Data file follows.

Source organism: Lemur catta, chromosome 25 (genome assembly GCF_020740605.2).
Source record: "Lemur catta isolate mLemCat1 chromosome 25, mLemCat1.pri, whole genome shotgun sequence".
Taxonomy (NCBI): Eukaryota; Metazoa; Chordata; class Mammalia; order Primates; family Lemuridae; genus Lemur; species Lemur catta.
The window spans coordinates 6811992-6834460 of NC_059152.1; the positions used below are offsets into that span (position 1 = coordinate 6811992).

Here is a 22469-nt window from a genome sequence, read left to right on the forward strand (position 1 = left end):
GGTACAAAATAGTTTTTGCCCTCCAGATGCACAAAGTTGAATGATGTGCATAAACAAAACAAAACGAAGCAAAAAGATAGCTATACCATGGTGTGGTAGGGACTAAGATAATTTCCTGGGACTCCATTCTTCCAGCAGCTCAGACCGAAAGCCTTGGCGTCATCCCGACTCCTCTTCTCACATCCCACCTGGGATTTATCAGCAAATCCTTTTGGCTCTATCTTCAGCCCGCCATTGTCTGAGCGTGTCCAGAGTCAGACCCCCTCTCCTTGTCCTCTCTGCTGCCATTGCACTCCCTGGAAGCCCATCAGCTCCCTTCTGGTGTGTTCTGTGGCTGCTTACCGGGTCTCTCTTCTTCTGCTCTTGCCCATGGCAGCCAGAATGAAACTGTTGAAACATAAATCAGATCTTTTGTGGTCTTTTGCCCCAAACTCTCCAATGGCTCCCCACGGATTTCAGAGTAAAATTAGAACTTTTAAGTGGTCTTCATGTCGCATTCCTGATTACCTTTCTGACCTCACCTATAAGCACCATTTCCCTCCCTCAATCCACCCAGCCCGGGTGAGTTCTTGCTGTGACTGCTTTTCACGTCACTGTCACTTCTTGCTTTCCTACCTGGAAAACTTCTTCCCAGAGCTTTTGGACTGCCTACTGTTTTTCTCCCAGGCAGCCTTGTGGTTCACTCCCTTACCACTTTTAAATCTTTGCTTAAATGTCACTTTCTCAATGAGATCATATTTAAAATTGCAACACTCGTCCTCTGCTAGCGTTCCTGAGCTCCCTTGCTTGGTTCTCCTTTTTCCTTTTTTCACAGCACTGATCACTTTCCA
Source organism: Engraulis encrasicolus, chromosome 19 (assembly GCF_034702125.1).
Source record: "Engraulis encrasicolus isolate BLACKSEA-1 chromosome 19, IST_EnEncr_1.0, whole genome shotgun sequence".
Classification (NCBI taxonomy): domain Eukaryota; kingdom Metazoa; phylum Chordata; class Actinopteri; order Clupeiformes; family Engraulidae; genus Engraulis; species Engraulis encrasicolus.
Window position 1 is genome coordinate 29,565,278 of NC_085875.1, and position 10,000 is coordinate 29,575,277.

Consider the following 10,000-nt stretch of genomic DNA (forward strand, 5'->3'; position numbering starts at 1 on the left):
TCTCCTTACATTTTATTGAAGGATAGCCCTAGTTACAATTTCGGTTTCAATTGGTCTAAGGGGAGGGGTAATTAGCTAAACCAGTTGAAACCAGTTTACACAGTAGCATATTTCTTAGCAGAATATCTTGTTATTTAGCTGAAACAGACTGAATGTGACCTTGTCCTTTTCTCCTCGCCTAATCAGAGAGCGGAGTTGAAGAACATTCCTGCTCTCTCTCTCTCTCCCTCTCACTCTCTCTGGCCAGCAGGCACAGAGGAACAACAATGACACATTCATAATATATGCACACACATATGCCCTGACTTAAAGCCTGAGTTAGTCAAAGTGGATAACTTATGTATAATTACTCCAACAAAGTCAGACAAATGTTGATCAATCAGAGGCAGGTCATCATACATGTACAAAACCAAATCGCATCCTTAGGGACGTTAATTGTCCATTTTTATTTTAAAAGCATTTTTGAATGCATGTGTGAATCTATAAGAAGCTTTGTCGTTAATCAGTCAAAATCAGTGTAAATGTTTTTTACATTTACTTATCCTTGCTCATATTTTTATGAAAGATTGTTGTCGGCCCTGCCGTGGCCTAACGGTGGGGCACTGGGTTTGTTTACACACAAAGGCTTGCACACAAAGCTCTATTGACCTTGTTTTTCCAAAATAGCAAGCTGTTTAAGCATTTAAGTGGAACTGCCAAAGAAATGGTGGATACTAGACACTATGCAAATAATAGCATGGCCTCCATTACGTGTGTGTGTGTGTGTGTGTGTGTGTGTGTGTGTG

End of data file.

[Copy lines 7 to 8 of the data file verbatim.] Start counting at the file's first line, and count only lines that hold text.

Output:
Source organism: Engraulis encrasicolus, chromosome 19 (assembly GCF_034702125.1).
Source record: "Engraulis encrasicolus isolate BLACKSEA-1 chromosome 19, IST_EnEncr_1.0, whole genome shotgun sequence".